Sika’s 100 Greatest Movies of All Time! 84. The Fisher King (1991)
84. The Fisher King [DVD] (1991)
Plot: Parry (Robin Williams), a homeless history professor lives in a fantasy world full of castles, red armored knights and fair maidens.
Jack Lucas (Jeff Bridges) is a popular New York radio DJ whose arrogance triggers a tragedy that destroys his career.
Poor and seemingly without a future, Jacks salvation comes from an extremely unlikely person, Parry who is on a quest to steal the Holy Grail.
Length: 137 min
Budget: $24,000,000 (estimated)
Gross Revenue: $41,895,491 (USA)
A Modern Day Tale About The Search For Love, Sanity, Ethel Merman And The Holy Grail. (tagline)
He was really disappointed after seeing it. I found that hilarious!
For all of you not as gullible, I can tell you this is a wonderful, magnificent story about redemption and forgiveness that sweeps you up on waves of humor, heartbreak and ravishing romance. I actually stole that last line from someone on the Internet, but hey, it’s how I feel too…
Nerdiest Movie Trivia: The front window of the video store features a poster for director Terry Gilliam’s previous film The Adventures of Baron Munchausen. A poster for Brazil (also directed by Gilliam) appears on the wall in the first video store scene.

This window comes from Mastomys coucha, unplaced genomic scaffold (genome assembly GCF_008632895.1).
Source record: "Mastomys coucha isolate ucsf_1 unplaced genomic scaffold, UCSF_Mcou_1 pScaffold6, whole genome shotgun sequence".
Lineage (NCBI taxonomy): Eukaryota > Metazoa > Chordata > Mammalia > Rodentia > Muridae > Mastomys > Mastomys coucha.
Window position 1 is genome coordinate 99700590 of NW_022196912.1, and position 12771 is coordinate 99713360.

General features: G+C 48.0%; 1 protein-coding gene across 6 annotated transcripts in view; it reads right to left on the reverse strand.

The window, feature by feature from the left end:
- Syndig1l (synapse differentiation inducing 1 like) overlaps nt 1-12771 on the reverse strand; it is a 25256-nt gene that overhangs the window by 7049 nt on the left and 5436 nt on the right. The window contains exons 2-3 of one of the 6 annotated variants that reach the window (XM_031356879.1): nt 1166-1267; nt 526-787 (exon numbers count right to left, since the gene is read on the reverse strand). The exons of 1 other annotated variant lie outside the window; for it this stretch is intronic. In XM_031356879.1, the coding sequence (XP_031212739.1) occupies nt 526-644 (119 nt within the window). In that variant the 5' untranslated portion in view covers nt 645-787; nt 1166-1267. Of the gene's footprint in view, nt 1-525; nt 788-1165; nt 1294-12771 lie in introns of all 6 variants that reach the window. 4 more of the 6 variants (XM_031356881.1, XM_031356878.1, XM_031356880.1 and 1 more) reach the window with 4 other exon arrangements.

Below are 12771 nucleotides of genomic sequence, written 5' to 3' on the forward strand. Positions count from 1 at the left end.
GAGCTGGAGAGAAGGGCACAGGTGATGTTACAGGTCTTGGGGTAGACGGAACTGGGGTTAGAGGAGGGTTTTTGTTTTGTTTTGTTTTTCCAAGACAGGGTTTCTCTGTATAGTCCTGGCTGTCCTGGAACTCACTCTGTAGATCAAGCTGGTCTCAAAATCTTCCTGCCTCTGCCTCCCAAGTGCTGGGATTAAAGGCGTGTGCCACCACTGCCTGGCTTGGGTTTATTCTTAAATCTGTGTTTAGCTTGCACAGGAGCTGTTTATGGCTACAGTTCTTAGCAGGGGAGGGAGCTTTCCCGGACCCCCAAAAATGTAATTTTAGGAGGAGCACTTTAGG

Even though I’m a huge Monty Python lover I actually never really liked the Terry Gilliam animations. I do however love his movies and this is the first of them to make it into my Top 100 greatest Movies List. He has such a suggestive, crazy look on life and when you enter into his movies, you get a taste of what must go on inside his head.
Mostly because his character isn’t exactly lovable through most of the movie and she really makes me believe she is.
And the always enjoyable Michael Jeter has a couple of scene-stealers as a homeless cabaret singer.
I win: Best Actress in a Supporting Role (Mercedes Ruehl)
4 Nominations: Best Actor in a Leading Role (Robin Williams), Best Art Direction-Set Decoration (Mel Bourne, Cindy Carr), Best Music, Original Score (George Fenton), Best Writing, Screenplay Written Directly for the Screen (Richard LaGravenese).
PREVIOUS ON THE LIST: 85. Man On The Moon (1999)